Chronic bronchitis forced an ageing George to flee Canada each winter for warmer climates. His condition prompted trips to the Mediterranean and the southern United States. Several weeks after his return from Florida in 1905, he developed pneumonia and died at his Toronto home at age 75.
He left an estate estimated to have been worth more than $15 million. “The accumulation of such a fortune in one man’s hands marks an epoch in the development of Canada,” a eulogist wrote in Saturday Night. “His Will, made public in August 1905, declared the value of his holdings to be at least $10,000,000; he was thus one of the richest men in the country. The composition of the estate showed how effectively George Gooderham had diversified. Almost 90 per cent of his father’s wealth in 1881 had been invested in the distillery; When George died, on 1 May 1905, his distillery investment represented only about a third of his fortune.
Though he had accumulated seven times the wealth of his father and though his financial and real-estate investments touched the lives of thousands, George Gooderham remained broadly unknown. His funeral was small and his legacy was soon dispersed. His Will placed the distillery in the hands of his four sons. The two eldest sons, William and Albert, were to manage the operation and, at the end of ten years, were to be given the right to purchase the business outright. The presidency of Gooderham and Worts passed to William, who held the position until the family’s sale of the distillery in 1923. George’s father would have been proud of him!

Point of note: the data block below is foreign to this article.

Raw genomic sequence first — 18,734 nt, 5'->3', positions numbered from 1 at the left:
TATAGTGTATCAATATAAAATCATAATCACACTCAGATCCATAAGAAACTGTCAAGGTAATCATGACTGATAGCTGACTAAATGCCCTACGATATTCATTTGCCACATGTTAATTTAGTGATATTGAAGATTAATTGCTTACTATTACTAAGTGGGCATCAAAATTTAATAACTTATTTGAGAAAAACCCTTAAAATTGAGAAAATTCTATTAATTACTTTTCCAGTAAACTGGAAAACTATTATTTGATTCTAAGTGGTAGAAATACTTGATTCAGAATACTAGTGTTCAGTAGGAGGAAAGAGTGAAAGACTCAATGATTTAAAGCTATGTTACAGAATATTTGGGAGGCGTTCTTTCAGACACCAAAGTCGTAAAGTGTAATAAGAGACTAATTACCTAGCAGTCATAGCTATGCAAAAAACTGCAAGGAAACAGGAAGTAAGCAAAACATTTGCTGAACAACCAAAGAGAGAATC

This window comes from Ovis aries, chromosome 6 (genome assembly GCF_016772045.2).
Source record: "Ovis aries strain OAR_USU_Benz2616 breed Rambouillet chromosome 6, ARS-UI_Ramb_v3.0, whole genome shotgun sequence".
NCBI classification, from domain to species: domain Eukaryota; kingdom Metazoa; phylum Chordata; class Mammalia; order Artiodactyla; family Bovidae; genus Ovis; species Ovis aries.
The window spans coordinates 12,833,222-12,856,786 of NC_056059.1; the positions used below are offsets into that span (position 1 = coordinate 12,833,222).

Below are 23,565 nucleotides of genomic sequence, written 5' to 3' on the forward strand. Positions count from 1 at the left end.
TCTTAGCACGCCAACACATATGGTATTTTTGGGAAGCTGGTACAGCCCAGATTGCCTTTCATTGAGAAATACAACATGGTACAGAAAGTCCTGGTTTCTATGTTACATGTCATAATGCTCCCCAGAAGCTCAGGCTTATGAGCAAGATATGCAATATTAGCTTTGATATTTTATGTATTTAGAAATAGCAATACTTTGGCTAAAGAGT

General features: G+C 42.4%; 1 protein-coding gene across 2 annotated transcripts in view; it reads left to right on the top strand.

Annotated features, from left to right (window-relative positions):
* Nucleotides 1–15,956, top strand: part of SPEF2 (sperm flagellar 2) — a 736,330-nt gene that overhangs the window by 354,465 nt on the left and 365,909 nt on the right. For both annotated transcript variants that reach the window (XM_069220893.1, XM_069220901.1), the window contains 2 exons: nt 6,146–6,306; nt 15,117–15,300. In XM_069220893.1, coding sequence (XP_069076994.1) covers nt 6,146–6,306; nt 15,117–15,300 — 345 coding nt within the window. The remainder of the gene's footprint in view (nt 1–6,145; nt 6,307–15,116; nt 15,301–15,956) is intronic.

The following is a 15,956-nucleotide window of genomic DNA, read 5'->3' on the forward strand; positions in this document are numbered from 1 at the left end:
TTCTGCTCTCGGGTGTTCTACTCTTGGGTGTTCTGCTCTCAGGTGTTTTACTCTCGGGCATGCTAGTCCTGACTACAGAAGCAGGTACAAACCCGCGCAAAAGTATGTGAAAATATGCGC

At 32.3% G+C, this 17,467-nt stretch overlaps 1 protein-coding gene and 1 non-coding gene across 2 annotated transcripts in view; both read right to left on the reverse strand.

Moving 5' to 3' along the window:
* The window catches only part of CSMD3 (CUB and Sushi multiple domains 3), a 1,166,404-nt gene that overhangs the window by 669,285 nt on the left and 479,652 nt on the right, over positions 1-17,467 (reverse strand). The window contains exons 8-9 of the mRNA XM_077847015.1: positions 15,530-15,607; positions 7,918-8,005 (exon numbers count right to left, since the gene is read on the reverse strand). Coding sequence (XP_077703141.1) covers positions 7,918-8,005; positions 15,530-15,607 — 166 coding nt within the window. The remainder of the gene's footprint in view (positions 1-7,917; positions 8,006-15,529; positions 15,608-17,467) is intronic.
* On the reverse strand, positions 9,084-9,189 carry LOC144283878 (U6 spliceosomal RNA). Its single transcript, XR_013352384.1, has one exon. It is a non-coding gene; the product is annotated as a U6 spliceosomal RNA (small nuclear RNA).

Dean Beeby, “GOODERHAM, GEORGE,” in Dictionary of Canadian Biography, vol. 13, University of Toronto/Université Laval, 2003–, accessed January 4, 2021, http://www.biographi.ca/en/bio/gooderham_george_13E.html.
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2 thoughts on “Three Good Men of Scole: Part 3.”
Well written stories about my family. We Canadian Gooderhams are still looking for cousins in England. For more about our family please visit our website at http://www.gooderham-worts.ca
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Thank you for paying a visit to the site, and also for your kind words – much appreciated. I assume you have also seen parts 1 & 2 of this blog. I will, of course, visit your family site. Best wishes to all across the pond.